It’s a very difficult question by the fact that it has very many aspects to it. One, the fact that the UN is associated with a process where some form of justice is carried out is important.

      But that is different from the quality of the process, which I think is where the problem really lies. There’s a lot of wastage of resources.

      The cases that have been successfully tried are a handful — less than 60and billions have been used. It served those involved in the process rather than those who wanted to see justice done.

      Some observers said you were not optimistic about the process

      I think there are very good reasons.

      There are cases that take so many years. The other is witnesses, where people created an atmosphere of silence and at times using interpreters who have relatives who are being tried. It doesn’t make sense.

      Has this informed your position on the ICC?

      It’s the totality of it. You cannot have a justice system that acts universally in the interests of some people and are silent on other people’s interests. You find that it is designed to deal with certain cases.

      The counter argument is that it’s about the victims. I’m saying that the totality of it ends up presenting a case of injustice rather than justice.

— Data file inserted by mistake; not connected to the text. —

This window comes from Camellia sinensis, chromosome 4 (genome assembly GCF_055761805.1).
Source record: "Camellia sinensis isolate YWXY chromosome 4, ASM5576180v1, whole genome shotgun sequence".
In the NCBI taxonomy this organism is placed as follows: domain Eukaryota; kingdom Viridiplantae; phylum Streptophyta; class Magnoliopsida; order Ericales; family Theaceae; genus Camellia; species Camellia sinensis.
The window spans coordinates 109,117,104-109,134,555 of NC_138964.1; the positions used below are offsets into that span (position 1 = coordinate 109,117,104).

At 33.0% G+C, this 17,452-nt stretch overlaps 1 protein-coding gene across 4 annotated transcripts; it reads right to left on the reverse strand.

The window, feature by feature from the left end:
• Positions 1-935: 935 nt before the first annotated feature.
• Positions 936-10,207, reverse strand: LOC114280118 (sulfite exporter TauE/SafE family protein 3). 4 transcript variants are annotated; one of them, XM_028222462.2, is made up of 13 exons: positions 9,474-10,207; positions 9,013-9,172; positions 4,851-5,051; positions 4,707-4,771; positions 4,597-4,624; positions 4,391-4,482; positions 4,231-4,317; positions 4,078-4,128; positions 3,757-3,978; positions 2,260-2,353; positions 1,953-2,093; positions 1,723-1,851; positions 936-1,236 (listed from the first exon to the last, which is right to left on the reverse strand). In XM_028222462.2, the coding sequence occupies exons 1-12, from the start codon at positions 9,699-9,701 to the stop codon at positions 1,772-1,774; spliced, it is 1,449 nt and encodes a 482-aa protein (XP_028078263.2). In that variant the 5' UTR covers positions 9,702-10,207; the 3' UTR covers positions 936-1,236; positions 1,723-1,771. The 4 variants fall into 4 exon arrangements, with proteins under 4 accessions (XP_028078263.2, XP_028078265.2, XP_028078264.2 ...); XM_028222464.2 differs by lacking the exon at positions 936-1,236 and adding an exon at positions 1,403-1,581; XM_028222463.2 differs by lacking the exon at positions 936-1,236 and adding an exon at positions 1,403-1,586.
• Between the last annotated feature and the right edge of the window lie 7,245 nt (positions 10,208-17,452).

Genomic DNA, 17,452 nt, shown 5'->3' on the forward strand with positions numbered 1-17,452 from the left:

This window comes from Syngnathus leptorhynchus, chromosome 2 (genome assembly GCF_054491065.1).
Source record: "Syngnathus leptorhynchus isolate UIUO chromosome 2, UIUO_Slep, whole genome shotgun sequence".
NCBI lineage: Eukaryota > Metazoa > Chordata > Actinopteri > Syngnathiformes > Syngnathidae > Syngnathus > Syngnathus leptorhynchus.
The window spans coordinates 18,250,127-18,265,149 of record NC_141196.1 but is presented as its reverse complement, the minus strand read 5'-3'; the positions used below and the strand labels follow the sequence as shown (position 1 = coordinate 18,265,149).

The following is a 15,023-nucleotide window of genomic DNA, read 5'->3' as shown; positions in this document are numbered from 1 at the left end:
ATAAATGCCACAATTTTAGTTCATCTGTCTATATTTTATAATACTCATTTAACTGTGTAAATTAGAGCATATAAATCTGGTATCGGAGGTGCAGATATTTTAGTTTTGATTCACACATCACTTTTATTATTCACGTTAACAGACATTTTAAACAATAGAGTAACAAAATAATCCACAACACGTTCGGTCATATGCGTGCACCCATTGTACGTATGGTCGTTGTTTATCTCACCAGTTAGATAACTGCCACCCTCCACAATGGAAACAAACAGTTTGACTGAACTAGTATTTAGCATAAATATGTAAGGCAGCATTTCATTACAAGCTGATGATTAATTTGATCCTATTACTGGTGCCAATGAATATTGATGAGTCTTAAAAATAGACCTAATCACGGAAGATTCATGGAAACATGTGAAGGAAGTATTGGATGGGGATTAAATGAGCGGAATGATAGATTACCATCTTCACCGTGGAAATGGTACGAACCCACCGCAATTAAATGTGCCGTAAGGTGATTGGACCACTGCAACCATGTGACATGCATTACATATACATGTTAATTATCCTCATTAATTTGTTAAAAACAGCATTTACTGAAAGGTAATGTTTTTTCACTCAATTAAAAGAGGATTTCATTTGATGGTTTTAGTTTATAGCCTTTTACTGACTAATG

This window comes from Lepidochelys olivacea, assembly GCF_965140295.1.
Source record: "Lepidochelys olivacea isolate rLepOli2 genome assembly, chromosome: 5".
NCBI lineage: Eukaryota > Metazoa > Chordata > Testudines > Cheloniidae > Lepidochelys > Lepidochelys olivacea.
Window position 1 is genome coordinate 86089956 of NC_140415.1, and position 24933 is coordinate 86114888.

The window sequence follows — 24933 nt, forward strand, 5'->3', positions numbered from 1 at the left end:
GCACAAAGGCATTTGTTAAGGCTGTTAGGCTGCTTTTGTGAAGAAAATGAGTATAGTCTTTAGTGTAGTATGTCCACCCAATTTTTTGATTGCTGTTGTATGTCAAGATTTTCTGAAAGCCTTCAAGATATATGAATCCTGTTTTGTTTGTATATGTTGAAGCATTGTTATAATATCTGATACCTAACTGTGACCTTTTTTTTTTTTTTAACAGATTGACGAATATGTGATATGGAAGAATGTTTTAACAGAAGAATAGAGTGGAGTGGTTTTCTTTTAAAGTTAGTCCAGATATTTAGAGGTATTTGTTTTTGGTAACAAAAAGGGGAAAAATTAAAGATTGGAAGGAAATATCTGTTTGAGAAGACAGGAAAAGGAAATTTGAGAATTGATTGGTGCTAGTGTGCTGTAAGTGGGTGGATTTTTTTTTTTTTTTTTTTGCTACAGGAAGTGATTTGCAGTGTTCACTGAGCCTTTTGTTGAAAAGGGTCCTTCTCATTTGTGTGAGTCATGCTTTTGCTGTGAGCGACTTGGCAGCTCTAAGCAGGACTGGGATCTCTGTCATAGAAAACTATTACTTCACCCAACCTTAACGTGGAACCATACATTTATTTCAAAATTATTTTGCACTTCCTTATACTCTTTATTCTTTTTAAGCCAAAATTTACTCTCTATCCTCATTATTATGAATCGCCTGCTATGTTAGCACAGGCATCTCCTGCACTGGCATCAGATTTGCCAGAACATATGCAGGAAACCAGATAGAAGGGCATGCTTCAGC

What progress has your government made in tracing Felicine Kabuga who is accused of funding the genocide?

      We are not able as a government to be the ones to trace him.

      It requires the collaboration of the entire international system and still that has not given us good results. You have heard of the US government putting in money and the ICTR involved in cases of tracking.

      We have been talking to different governments in the continent and we are not any closer to putting him where he belongs. It’s still a mystery how he manages to disappear into thin air.

      A number of times it has come up that he is in Kenya

      Yes, a number of times we have talked to administrations. It’s a very long time since this came up but we never got to know whether he was here or somebody was covering up for him….we never got to know the truth.

      Is he in Kenya?

      I would really be guessing. I’m not confortable making any assertions without facts.

      As part of reconciliation, a new initiative called mass apology was started by a youth group and you supported it. Tell us about that

      It is something that came under what we call Ndumunyarwanda.